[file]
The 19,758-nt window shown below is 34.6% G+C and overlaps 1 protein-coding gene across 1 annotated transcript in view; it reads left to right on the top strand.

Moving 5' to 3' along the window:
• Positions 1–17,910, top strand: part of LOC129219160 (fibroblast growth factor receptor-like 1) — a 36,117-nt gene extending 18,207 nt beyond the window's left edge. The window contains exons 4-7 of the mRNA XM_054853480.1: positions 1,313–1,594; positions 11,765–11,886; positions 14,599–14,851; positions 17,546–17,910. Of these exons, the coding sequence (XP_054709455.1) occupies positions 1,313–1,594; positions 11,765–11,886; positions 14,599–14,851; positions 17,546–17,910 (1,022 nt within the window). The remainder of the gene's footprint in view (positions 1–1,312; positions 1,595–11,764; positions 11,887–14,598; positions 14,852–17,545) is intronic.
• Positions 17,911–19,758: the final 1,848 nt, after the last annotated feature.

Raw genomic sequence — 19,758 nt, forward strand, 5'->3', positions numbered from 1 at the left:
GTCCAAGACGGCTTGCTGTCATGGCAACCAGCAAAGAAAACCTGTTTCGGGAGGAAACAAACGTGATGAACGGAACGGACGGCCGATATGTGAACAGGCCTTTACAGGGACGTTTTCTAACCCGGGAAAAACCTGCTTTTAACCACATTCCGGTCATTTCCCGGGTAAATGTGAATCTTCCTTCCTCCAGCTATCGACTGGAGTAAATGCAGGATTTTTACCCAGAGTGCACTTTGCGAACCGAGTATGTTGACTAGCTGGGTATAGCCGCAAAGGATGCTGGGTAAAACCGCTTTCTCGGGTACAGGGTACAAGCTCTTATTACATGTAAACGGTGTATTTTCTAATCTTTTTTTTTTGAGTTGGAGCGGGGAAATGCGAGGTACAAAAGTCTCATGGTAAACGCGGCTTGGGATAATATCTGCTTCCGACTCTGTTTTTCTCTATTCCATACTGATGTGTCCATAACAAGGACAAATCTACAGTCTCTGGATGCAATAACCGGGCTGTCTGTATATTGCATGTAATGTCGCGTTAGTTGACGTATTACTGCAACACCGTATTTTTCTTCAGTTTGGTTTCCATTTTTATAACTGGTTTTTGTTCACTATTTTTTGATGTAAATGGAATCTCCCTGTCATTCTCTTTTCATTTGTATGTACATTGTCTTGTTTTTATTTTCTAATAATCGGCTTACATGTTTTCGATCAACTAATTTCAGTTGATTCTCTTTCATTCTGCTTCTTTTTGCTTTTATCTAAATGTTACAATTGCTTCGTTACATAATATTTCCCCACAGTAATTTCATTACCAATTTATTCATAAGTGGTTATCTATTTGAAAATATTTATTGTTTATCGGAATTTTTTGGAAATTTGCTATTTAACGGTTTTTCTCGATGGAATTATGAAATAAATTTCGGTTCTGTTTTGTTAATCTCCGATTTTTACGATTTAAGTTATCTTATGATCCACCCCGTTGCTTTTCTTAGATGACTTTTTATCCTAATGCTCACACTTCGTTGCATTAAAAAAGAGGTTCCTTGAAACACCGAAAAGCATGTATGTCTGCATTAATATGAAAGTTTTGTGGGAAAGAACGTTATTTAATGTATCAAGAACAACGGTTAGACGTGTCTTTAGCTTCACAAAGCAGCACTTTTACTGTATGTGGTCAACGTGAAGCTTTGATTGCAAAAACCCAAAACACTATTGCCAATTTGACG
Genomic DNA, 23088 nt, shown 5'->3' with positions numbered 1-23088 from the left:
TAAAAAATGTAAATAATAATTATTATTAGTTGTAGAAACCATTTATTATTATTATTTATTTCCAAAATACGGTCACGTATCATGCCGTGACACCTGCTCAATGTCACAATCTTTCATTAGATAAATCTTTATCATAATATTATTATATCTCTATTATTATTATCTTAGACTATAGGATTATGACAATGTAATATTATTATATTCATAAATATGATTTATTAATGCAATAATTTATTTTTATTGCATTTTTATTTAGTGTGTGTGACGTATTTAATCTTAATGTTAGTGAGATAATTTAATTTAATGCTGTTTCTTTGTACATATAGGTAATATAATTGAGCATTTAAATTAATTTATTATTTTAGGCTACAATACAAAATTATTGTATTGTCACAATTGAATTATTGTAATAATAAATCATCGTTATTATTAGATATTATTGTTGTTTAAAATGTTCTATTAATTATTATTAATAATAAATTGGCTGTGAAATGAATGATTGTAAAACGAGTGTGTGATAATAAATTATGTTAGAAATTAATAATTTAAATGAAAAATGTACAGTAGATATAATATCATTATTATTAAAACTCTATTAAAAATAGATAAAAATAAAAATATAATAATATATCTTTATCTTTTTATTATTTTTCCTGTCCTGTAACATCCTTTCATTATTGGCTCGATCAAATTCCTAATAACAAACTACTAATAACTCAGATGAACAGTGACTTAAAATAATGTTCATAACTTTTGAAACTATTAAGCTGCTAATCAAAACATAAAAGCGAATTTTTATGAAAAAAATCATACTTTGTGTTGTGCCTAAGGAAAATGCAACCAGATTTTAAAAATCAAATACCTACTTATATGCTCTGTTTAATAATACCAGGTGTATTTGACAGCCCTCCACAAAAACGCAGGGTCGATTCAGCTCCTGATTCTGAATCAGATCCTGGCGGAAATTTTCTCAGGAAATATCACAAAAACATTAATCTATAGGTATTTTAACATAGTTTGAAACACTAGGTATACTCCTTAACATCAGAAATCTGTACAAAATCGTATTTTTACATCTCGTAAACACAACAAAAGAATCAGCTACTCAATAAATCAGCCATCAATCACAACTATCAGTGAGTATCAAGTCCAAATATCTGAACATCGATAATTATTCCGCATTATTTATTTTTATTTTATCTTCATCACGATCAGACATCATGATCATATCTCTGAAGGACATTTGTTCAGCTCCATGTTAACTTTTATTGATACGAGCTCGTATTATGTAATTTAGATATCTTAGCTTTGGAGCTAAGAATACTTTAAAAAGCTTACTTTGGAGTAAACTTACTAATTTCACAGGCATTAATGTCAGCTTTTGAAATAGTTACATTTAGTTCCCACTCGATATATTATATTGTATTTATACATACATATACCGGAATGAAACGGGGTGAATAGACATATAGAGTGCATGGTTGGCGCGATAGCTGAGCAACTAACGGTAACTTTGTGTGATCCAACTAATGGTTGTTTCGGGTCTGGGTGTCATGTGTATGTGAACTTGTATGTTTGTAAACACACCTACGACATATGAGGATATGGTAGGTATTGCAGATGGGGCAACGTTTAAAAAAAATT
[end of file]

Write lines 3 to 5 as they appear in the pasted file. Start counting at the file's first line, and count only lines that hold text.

• Positions 1–17,910, top strand: part of LOC129219160 (fibroblast growth factor receptor-like 1) — a 36,117-nt gene extending 18,207 nt beyond the window's left edge. The window contains exons 4-7 of the mRNA XM_054853480.1: positions 1,313–1,594; positions 11,765–11,886; positions 14,599–14,851; positions 17,546–17,910. Of these exons, the coding sequence (XP_054709455.1) occupies positions 1,313–1,594; positions 11,765–11,886; positions 14,599–14,851; positions 17,546–17,910 (1,022 nt within the window). The remainder of the gene's footprint in view (positions 1–1,312; positions 1,595–11,764; positions 11,887–14,598; positions 14,852–17,545) is intronic.
• Positions 17,911–19,758: the final 1,848 nt, after the last annotated feature.

Raw genomic sequence — 19,758 nt, forward strand, 5'->3', positions numbered from 1 at the left: